The enclosed letter was written before I left Havana, when the tournament seemed already assured and before you undertook once more to attack me through the press without any provocation on my part. Réti and Tartakower are not here, therefore they may not play. As far as you are concerned the enclosed letter is an invitation which speaks for itself. I must add, however, that unless you apologize and retract through the press all that you have said against me I shall never play (after Havana) in any Tournament in which you participate. As you might claim that my decision is an excuse to avoid a match with you, I wish to state that should you challenge and deposit a forfeit to bind the challenge I cannot very well refuse to play, but I shall insist in your case and only in your case, that once my 20% fee be taken from the purse, the rest of it shall all go to the winner.
I wish to add that I shall not accept any communication from you unless preceded by a complete apology.
I am not in principle against making an apology. Errare humanum est, and to acknowledge having made a mistake, if that action is sincere, is also heroic. But in the present instance I see no cause whatever for such action. Even if I had said aught against Capablanca’s person, he is not above criticism, there is no lex lalsae majestatis Capablancae, but what I contend for concerns not his person but solely the future of Chess, what I fight against is the bad system embodied by the Committee of the late Tourney and I consider myself privileged in captaining a good cause that requires sacrifices on my side. Hence I must bear with fortitude Capablanca’s resolve not to receive any communications from me.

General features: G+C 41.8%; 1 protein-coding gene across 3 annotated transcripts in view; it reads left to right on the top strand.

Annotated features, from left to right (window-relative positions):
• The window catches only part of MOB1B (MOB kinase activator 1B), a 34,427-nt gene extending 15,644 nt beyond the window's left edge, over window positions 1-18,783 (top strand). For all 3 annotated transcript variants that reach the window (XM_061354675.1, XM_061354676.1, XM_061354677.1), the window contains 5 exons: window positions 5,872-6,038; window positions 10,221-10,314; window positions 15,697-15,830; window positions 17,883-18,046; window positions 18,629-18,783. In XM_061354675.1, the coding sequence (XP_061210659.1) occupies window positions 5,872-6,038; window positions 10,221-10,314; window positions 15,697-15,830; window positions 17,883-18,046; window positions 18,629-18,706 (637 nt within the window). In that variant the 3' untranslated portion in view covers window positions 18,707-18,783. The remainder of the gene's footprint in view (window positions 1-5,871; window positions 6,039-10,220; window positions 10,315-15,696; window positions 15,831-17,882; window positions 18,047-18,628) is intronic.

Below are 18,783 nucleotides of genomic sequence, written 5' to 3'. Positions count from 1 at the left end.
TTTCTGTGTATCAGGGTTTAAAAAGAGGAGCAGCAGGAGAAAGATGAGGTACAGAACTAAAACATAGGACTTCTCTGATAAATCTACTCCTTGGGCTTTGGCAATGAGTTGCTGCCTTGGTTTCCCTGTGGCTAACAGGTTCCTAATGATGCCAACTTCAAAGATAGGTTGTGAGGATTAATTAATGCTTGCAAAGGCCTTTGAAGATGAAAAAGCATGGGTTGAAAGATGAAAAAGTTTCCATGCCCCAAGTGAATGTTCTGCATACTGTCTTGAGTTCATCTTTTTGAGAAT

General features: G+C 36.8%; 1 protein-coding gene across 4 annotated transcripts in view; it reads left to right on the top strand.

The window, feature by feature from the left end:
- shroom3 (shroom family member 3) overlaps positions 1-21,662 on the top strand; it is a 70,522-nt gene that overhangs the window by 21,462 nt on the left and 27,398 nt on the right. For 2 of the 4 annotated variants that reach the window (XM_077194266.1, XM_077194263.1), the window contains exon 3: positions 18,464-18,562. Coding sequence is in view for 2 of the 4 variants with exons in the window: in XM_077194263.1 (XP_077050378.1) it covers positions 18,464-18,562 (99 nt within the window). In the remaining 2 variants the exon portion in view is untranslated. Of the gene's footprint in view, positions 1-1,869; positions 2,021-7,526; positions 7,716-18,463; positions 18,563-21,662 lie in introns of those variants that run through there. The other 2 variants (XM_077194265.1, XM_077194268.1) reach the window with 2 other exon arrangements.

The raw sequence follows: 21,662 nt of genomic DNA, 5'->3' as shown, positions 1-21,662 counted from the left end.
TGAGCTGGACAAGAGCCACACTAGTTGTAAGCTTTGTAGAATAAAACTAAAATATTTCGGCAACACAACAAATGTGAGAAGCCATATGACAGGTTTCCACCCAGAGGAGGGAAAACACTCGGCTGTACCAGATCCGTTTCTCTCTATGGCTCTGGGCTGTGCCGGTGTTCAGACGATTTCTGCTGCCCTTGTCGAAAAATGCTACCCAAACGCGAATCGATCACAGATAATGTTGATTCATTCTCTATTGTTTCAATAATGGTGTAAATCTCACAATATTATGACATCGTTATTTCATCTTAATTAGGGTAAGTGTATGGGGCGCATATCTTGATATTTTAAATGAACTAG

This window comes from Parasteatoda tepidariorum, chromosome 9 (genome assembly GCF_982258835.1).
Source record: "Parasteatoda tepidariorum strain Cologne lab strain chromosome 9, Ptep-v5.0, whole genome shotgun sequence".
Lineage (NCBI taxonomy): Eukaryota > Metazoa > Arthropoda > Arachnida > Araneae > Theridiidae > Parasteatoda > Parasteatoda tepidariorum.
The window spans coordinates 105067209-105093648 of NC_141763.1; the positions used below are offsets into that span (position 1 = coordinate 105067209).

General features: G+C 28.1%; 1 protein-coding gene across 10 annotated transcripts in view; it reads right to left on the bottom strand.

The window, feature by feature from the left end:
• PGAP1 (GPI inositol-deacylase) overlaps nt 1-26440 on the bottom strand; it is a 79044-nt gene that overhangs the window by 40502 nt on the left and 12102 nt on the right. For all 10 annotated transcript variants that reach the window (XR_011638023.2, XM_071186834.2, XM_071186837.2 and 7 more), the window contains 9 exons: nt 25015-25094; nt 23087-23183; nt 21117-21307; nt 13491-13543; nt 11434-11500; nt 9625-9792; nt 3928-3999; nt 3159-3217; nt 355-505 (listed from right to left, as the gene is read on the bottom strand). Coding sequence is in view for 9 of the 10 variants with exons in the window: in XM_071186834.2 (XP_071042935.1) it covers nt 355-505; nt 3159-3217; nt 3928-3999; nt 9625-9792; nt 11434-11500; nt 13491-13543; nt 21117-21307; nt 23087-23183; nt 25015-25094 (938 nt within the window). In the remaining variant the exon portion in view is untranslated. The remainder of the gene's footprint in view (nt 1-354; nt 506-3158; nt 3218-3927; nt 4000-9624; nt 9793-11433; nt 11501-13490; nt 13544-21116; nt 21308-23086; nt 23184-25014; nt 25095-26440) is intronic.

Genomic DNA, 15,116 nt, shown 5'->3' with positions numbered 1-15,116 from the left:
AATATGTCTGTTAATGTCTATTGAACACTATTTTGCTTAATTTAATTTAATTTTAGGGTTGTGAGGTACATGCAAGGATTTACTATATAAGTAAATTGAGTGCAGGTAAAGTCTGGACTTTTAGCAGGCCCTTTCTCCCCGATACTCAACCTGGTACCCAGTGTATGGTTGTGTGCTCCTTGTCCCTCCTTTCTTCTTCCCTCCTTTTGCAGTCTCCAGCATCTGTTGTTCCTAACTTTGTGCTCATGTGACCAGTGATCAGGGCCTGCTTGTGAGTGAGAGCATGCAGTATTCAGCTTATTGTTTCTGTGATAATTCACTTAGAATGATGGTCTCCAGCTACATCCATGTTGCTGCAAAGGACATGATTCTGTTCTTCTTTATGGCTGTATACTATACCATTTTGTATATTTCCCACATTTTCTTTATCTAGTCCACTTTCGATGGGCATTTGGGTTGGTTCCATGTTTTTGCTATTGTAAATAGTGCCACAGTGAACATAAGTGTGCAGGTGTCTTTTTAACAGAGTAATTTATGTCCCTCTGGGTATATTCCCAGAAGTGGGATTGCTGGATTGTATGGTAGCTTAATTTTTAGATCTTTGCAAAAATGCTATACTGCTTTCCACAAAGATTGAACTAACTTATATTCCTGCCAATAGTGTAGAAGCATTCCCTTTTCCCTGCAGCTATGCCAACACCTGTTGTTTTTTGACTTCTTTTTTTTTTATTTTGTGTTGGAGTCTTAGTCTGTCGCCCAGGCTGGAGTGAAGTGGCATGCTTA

I think not badly of him; he has great faults, as I shall presently explain and also great virtues, for instance, his word is reliable even where others would falter; but he insists on misunderstanding my motives and it is as well, that I am spared the effort which under these conditions every direct communication with him would necessarily cause me. His resolve not to enter any Tournament in which I participate is regrettable and foolish: regrettable from the viewpoint of the evolution of chess and foolish for his own sake, because his Tournament record against me is disastrous and it is in his interest to improve it. Even his match record is not so convincing as his flatterers want to make him believe. As to the restrictions he imposes upon me in the event that I should challenge him he is downright at fault. He cannot change his published conditions except by agreement with his match partner. His outburst of passion is so much more astounding as I have never insulted him. He has insulted me in the press and in a chess magazine, I retaliated by abstaining from intercourse with him. To use invective is not given me. I look upon persons and things as evolutionary and though trying to give them a large allowance, I am sometimes driven to argue and even to assail, but not for personal benefit. I absolutely always contend for a cause, and I desire to be shown where I used invectives, or let invectives be inferred. I try to say what I mean without fear or favor, but always for an object that concerns a society. For myself I do not fight hard but would take such blows of fortune as would concern only my possessions like I would take bad weather.